Fred’s Pharmacy last week said it is actively pursuing a sale of its specialty pharmacy business and portions of its real estate portfolio, along with various options for the retail pharmacy portfolio. The drugstore retailer is tightening its belt and adjusting its approach in the aftermath of the failed merger of Walgreens and Rite Aid, which would have entailed Fred’s taking on 865 stores across the eastern and western U.S. for $950 million in cash.
The announcement came as the company reported fourth quarter net sales rose 2.1% to $477.3 million year over year, which included an extra week of sales compared to 2016. Same-store sales in the quarter fell 0.9% compared to a 4.8% decline in the year-ago period, according to a company press release. Gross margin in the quarter was down 280 basis points to 24.1%, and the drugstore retailer’s net loss was $22.6 million, compared to a loss of $21.7 million a year ago.
For the year, net sales fell 4.3% to $1.81 billion, which included an extra week compared to the 52 weeks of fiscal 2016. Same-store sales for the year fell 2.5% compared to 2.4% a year ago, as gross margin fell 90 basis points to 25.4%. The company’s fiscal year net loss was $139.3 million in 2017, compared to a loss of $68.1 million in 2016.
A year ago, Fred's was looking at a major expansion — the Walgreens/Rite Aid deal would have positioned it as the third-largest drugstore chain in the U.S. — but now it's undertaking quite a different project, including ditching the pharmacy business.
It's not just a pivot after that failed merger, however, but also a correction to issues that have been problematic for a while. "I have been in situations like this before where the results have been disappointing for too long and a significant reset is needed to get the business back on track," newly arrived CEO Joseph Anto told analysts on Friday, according to a transcript from Seeking Alpha. "That is exactly where we are today here at Fred's. Let me be clear, we are entirely dissatisfied with the results of the company over the last two years."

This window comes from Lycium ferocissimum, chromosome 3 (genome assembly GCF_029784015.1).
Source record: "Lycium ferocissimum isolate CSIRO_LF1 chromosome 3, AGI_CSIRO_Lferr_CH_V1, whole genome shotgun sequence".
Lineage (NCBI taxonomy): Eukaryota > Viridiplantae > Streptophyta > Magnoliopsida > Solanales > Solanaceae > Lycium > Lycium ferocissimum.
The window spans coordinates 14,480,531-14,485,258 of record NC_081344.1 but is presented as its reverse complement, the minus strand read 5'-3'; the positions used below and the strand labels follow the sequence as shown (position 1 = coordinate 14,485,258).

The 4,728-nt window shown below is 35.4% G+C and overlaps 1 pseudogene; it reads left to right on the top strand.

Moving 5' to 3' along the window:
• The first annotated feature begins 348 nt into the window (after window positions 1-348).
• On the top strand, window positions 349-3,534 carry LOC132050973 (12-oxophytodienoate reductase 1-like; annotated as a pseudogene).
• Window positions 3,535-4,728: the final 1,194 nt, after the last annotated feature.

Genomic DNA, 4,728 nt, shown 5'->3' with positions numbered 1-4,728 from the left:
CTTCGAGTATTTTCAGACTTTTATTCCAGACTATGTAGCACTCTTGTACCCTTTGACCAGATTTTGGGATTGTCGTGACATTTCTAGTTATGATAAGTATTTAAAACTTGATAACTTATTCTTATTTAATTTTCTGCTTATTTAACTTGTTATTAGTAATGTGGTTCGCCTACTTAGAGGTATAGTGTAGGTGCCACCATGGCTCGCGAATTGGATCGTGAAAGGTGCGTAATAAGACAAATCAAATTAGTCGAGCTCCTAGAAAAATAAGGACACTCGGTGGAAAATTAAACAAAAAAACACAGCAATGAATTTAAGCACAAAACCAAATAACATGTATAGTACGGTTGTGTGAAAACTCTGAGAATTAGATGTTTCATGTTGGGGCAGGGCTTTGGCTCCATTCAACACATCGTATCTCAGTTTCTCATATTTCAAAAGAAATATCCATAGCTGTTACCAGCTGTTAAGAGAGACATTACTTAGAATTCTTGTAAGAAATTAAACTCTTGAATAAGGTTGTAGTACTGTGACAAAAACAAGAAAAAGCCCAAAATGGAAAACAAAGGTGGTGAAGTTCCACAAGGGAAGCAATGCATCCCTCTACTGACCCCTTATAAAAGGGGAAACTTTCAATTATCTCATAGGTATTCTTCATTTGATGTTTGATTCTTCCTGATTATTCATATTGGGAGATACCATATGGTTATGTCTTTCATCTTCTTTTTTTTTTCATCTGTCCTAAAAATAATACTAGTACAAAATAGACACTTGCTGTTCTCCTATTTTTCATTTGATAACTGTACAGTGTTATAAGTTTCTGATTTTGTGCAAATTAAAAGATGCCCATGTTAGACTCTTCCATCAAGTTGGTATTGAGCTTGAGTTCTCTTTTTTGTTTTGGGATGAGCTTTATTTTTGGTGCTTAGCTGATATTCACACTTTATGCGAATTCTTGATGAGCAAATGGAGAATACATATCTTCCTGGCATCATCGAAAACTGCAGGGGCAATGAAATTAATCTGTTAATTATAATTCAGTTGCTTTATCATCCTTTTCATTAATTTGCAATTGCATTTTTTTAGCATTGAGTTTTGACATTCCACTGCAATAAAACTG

The sale of real estate and other assets will go to shrinking the company's debt, amid belt tightening that has already begun, he also said, telling analysts that he personally approves every invoice over $5,000 and has learned a lot from that. Fred's runs some 600 stores, mostly in the South and Midwest.
"Our operational turnaround is well underway and we have made significant progress on the expense side of the business with more to come," he said. "We have executed on $30 million to $40 million of expense reduction opportunities for the fiscal year 2018. ... We are going to continue to be maniacal about reducing expenses and capital expenditures in every part of our business, which we expect will help us achieve significant positive [earnings before interest, tax, depreciation and amortization] and free cash flow on a run rate basis by Q4 of 2018."
Taking on all those Rite Aid stores, (a move designed to assuage antitrust regulators to smooth approval of the merger, though regulators ultimately were not to be assuaged) would have been a stretch for Fred's and some analysts were skeptical from the get-go. Now it's left with the tab, but Anto said that the company is finally putting the related professional, legal and banking fees associated with the deal behind it.
Along with expense improvements already evident in the quarter, the company is revamping assortment to nurture a treasure hunt atmosphere. That includes bringing in more beer and wine sales and clearing out stale inventory, a process that Anto said is in the short term is "one of the biggest drags on gross margin."
In its place, Fred's is working on boosting private label brand penetration from its current 12% to over 40% over the next two years, which he said will drive both sales and gross margin. Fred's will become "a much bigger player in closeouts," he said.